|“||I hate you! Ouranos was a horrible father, but at least he didn't swallow us!||”|
Rhea is the Greek Titaness of Motherhood, as well as the wife of the Titan King, Kronos, and therefore the Titan Queen of Mount Orthys. Through Kronos, she was also the mother of the six Elder Olympian gods (Hestia, Demeter, Hera, Hades, Poseidon, and Zeus). Her Roman form is Ops.
The Titans were the eldest of the three races born to Gaea the Earth and Ouranos the Sky, before the Hekatonkheires (Cottus, Gyges, and Briares) and the Elder Cyclopes (Arges, Brontes, and Steropes). All were detested by their father, but he detested the younger children so much (mainly for their ugliness) that he imprisoned them in the terrifying abyss of Tartarus, which was itself deep within the Earth. Enraged, Gaea told her remaining twelve children (including Rhea), the Titans, to avenge their brothers and overthrow their arrogant and sadistic father. Rhea seemed shocked at the prospect of murdering her own father (since she had not thought it possible to kill an immortal), and, along with her sisters Theia, Tethys, Themis, Phoebe, and Mnemosyne, refused to participate.
Around this time, very early in her life, Rhea planted the Grove of Dodona.
The Titaness of Motherhood
After Rhea's brother Kronos successfully murdered Ouranos (with some help from Hyperion, Iapetus, Krios, and Koios), the young Titan proceeded to crown himself Titan King of Mount Orthys, and usher in an era of peace and prosperity for the Titans, which would later become known as the "Golden Age." As he had promised, the new Titan King granted Hyperion, Iapetus, Krios, and Koios control of the four corners of the world, and released his Elder Cyclopes and Hekatonkheire brothers from Tartarus. As for Rhea herself, she became the Titaness of Motherhood, and always helped her sisters deliver all of their children (Eos, Helios, Selene, Atlas, Prometheus, Epimetheus, Leto, Perses, and others), and would often babysit. The Titaness came to love animals very much, though she favored lions, who pulled her golden chariot. Rhea was frequently very calm, and her presence alone was enough to calm everyone around her. As a result, Rhea's gentle and kind nature earned her the love of her entire family. Rhea would also frequently approach her wise and clairvoyant brother Koios with questions about the future.
Marriage to Kronos
However, Rhea was also the most beautiful Titaness of all, which quickly earned her the attention of Kronos himself. Since the Titan King feared his father's prediction that he would be overpowered by one of his own children, Kronos had initially vowed to stay a bachelor. However, after all eleven of Kronos' elder brothers and sisters got married (and gave birth to many Titanic children), they no longer visited him, not even during his weekly Sunday dinners. While they claimed to be too busy, Kronos knew that the actual reason was their secret fear of his might and infamous temper. While, as the Titan King of Mount Orthys, Kronos still relished all of the power and authority that he possessed, his new found loneliness, as well as his Titanic siblings' happy family lives, greatly depressed him. To make matters worse, Kronos began to fall deeply in love with Rhea. He seemed to believe that marrying her would improve his personality, and induce his siblings to fear him less, and visit him more often. In the end, Kronos invited Rhea to a romantic dinner on Mount Othrys, confessed his deep feelings for her, and proposed. To Kronos' great delight, Rhea accepted, and the newlyweds enjoyed a wonderful honeymoon together.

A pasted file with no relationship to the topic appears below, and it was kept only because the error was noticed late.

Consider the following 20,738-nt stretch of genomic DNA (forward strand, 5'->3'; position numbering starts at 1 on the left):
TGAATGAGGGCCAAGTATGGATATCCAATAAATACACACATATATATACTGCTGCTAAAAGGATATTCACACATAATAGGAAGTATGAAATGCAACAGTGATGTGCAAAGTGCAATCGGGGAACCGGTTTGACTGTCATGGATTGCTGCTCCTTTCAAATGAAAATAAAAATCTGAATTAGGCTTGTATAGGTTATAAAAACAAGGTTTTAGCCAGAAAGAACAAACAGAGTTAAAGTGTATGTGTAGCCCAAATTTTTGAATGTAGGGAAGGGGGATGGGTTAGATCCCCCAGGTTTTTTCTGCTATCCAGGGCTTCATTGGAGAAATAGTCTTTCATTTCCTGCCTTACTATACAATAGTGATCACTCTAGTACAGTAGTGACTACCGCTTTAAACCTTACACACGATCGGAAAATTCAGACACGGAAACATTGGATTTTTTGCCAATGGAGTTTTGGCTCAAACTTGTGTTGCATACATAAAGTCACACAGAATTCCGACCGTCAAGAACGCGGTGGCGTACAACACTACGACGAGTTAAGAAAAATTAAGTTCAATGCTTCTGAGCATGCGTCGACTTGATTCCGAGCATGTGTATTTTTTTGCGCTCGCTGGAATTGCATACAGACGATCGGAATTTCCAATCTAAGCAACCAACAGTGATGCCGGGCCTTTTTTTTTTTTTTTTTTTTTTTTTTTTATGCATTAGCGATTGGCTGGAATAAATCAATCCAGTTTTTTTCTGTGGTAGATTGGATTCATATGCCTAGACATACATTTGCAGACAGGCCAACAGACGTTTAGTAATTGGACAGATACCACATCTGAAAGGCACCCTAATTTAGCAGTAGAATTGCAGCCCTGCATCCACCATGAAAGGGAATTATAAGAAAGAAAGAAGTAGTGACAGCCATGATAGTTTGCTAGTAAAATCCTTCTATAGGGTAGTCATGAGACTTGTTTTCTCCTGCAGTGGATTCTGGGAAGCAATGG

Birth of the Olympian Gods
A few weeks later, Rhea gave birth to their first child: a beautiful girl named Hestia. At first, Kronos seemed willing to be a good father, and not to resemble Ouranos. However, the Titan King suddenly realized that Hestia was not a Titaness, but rather, a more powerful and beautiful immortal (a goddess). Kronos, fearing that Hestia might one day overpower him, quickly swallowed her whole, to the horror of Rhea. Trying to cajole his beloved wife, Kronos would give her many gifts, and invite her to multiple magnificent dinners.